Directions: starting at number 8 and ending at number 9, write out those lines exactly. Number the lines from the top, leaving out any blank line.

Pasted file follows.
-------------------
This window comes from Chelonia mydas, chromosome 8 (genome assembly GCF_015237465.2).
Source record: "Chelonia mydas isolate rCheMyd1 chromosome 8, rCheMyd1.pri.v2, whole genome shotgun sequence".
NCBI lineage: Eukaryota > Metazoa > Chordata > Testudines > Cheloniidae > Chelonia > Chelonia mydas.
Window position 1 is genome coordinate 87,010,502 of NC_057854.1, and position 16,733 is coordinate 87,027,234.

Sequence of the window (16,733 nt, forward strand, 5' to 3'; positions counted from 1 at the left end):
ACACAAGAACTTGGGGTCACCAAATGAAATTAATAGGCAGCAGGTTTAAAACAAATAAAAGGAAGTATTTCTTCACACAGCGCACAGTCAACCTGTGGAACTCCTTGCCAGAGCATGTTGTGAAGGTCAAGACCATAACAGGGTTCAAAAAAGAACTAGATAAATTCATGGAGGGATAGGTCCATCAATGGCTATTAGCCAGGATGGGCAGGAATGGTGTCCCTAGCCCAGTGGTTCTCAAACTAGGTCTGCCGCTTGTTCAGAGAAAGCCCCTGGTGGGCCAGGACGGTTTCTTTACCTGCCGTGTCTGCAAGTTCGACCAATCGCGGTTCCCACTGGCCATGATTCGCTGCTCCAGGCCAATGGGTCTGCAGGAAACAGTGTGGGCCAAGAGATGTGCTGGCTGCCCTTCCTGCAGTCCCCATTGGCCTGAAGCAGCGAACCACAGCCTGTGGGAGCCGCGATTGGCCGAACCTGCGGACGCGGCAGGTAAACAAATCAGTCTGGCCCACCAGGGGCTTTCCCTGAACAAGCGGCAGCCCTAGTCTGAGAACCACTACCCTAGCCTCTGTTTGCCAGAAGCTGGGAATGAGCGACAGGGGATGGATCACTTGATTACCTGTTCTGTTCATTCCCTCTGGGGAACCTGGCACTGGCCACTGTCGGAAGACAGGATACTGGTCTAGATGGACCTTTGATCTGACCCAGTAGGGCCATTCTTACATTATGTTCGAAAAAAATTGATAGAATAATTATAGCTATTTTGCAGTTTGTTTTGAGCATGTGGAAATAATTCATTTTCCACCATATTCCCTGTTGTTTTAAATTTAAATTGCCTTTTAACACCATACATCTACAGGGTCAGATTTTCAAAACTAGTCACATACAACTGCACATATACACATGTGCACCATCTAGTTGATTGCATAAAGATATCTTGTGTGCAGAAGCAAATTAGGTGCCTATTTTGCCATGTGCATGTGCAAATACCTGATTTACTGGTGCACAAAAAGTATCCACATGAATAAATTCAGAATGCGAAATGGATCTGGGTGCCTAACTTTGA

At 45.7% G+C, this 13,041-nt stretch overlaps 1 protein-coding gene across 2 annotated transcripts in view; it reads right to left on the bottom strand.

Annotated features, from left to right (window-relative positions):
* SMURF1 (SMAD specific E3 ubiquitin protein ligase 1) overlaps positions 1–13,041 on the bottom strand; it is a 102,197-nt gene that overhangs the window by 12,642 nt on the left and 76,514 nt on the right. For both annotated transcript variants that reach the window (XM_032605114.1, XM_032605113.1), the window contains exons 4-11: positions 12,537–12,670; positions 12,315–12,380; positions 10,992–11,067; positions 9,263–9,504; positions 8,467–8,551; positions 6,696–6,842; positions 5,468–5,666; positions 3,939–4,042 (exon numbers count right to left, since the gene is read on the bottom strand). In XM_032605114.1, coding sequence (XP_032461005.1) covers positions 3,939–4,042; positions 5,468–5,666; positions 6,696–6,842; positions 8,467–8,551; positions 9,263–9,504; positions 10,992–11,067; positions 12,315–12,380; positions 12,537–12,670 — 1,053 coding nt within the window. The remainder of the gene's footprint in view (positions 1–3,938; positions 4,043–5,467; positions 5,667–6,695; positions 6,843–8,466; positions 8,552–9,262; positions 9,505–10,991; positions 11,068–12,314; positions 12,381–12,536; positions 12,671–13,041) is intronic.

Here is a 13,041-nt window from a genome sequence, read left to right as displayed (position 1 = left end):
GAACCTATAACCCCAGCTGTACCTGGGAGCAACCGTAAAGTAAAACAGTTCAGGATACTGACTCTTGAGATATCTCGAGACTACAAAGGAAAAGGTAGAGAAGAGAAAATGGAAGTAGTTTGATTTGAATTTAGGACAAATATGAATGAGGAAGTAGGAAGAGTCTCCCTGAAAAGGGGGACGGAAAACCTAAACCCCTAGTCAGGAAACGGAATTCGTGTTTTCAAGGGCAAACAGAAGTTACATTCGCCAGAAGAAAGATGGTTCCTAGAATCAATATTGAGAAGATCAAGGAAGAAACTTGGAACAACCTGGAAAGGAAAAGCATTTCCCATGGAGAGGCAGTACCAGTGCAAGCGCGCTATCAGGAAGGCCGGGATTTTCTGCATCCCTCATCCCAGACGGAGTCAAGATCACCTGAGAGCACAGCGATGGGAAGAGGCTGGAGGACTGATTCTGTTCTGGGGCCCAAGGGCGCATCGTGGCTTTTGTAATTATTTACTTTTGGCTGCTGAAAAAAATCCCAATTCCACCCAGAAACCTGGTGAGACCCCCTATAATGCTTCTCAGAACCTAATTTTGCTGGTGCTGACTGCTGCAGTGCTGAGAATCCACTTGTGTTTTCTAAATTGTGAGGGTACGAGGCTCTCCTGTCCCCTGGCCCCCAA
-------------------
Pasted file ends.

Annotated features, from left to right (window-relative positions):
* SMURF1 (SMAD specific E3 ubiquitin protein ligase 1) overlaps positions 1–13,041 on the bottom strand; it is a 102,197-nt gene that overhangs the window by 12,642 nt on the left and 76,514 nt on the right. For both annotated transcript variants that reach the window (XM_032605114.1, XM_032605113.1), the window contains exons 4-11: positions 12,537–12,670; positions 12,315–12,380; positions 10,992–11,067; positions 9,263–9,504; positions 8,467–8,551; positions 6,696–6,842; positions 5,468–5,666; positions 3,939–4,042 (exon numbers count right to left, since the gene is read on the bottom strand). In XM_032605114.1, coding sequence (XP_032461005.1) covers positions 3,939–4,042; positions 5,468–5,666; positions 6,696–6,842; positions 8,467–8,551; positions 9,263–9,504; positions 10,992–11,067; positions 12,315–12,380; positions 12,537–12,670 — 1,053 coding nt within the window. The remainder of the gene's footprint in view (positions 1–3,938; positions 4,043–5,467; positions 5,667–6,695; positions 6,843–8,466; positions 8,552–9,262; positions 9,505–10,991; positions 11,068–12,314; positions 12,381–12,536; positions 12,671–13,041) is intronic.